that they would have failed to gain control of the government. And in
proportion as the new land tax creates new farmers, the prospects will
be worse than they are to-day.

The existing land laws of New Zealand are extremely moderate steps in
the direction of nationalization. In 1907, after the best land had been
taken up, a system of 66-year leases was introduced, but only as a
voluntary alternative to purchase. After 1908 the annual purchases of
large estates were divided into small lots and leased for terms of 33
years, but this applies only to a relatively small amount of land. It
was only in 1907 that the graduated land tax began to be enforced in a
way automatically to break up the large estates as it had been expected
to do, and it was only in 1910 that the new and more heavily graduated
scale went into effect. And finally it was only in 1907 that large
landowners were forbidden to purchase, even indirectly, government land.
It has taken all these years even to discourage large estates
effectively, to say nothing of nationalization.

"Some writers have predicted that the appetite for reform by
taxation will grow, and that the taxation will be increased and the
exemptions diminished until all the rent will be taken and the land
practically confiscated, according to the proposals of Henry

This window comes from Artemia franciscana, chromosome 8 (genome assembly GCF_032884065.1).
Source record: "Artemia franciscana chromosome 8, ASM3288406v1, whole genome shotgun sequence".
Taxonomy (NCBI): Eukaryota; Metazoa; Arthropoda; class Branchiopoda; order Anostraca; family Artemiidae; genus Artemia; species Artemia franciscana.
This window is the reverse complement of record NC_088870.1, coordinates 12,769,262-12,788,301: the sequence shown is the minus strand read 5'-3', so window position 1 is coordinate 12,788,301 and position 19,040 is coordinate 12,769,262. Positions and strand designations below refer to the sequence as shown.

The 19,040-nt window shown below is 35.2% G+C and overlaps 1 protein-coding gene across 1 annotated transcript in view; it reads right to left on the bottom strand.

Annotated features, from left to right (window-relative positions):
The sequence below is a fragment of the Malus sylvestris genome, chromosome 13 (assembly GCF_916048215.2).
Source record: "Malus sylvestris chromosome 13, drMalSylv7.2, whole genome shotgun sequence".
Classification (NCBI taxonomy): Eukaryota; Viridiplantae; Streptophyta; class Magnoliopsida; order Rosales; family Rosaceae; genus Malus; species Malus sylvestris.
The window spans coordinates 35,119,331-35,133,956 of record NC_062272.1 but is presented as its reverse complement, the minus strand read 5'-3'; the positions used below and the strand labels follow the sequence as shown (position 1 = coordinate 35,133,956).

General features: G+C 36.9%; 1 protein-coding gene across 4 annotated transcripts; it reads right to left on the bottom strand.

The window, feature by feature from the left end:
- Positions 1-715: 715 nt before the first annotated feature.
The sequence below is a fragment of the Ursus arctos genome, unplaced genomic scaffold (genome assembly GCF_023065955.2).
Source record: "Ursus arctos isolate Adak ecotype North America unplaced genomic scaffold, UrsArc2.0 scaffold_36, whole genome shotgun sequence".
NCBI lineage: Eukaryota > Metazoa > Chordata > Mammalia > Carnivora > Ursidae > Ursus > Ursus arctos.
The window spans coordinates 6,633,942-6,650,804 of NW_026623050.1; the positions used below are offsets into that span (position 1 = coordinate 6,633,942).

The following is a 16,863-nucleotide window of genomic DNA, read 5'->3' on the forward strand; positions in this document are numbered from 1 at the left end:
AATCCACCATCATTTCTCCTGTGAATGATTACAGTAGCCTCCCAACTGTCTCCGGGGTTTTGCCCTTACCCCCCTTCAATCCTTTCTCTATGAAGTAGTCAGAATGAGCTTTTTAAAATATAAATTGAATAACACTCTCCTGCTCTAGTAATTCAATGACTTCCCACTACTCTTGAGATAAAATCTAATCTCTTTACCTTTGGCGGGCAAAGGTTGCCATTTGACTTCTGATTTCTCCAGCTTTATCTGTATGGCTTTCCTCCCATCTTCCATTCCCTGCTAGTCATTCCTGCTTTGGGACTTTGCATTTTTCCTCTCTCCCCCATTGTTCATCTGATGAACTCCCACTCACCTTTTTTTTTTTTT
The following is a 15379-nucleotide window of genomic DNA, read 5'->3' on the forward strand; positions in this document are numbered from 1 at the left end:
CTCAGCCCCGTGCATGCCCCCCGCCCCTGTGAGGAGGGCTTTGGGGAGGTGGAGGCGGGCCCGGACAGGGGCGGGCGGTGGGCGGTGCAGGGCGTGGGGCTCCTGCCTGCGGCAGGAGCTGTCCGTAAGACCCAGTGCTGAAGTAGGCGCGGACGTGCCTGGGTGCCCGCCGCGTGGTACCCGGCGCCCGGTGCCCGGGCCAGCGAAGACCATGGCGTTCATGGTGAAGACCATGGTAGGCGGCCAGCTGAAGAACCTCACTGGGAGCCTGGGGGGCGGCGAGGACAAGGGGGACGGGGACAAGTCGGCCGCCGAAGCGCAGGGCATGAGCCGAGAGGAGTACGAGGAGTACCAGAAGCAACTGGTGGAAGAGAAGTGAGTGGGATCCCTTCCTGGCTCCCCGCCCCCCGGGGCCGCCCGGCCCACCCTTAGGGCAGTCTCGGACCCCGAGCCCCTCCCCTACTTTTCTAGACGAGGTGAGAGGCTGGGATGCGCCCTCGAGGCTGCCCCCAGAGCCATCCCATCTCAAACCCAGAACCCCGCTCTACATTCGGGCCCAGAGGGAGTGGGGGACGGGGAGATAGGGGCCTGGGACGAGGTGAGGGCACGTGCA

George. But the landless man, when he becomes a landholder, ceases
to be a single taxer, and is strongly opposed to Socialism. The
land legislation of New Zealand, although apparently Socialistic,
is producing results directly opposed to Socialism by converting a
lot of dissatisfied people into stanch upholders of private
ownership of land and other forms of private property. The small
farmers, then, are breaking away from their former allies, the
working people of the towns, who now find themselves in the
minority, but who are increasing in numbers and who will demand,
sooner or later, a large share in the product of industry as the
price of loyalty to the capitalistic system."[81]

Without land nationalization the process of nationalizing industry
cannot be expected to proceed faster than it pays for itself--for we
cannot reckon as part of the national profits the increased land values
national enterprises bring about. Nor will capitalist collectivism at
this stage proceed even this fast. Not only do the small taxpayers
oppose the government going into debt, but as taxpayers they are
responsible for all deficiencies, and they want only such governmental
enterprises as both produce a surplus and a sufficient one to pay the
deficits of the nonproductive departments of government. To-day only
about one fifth of the taxpayers pay either land or inheritance taxes.
But the increasing military expenditures and the greater difficulty of
securing large sums by indirect taxation will increase this proportion.
It is likely, then, that State enterprises which, under private
capitalism, were used recklessly as aids to land speculation will now be
required, as in Germany and other continental countries, to produce a
surplus to relieve taxpayers. Private capitalism used the State for
promoting the private interests of its directors, State capitalism uses
it to produce profits for its shareholders, the small farmers, as
taxpayers, or in the form of profits distributed among them as
consumers. Only as the government begins to take a considerable share of
that increased value in land which nearly every public undertaking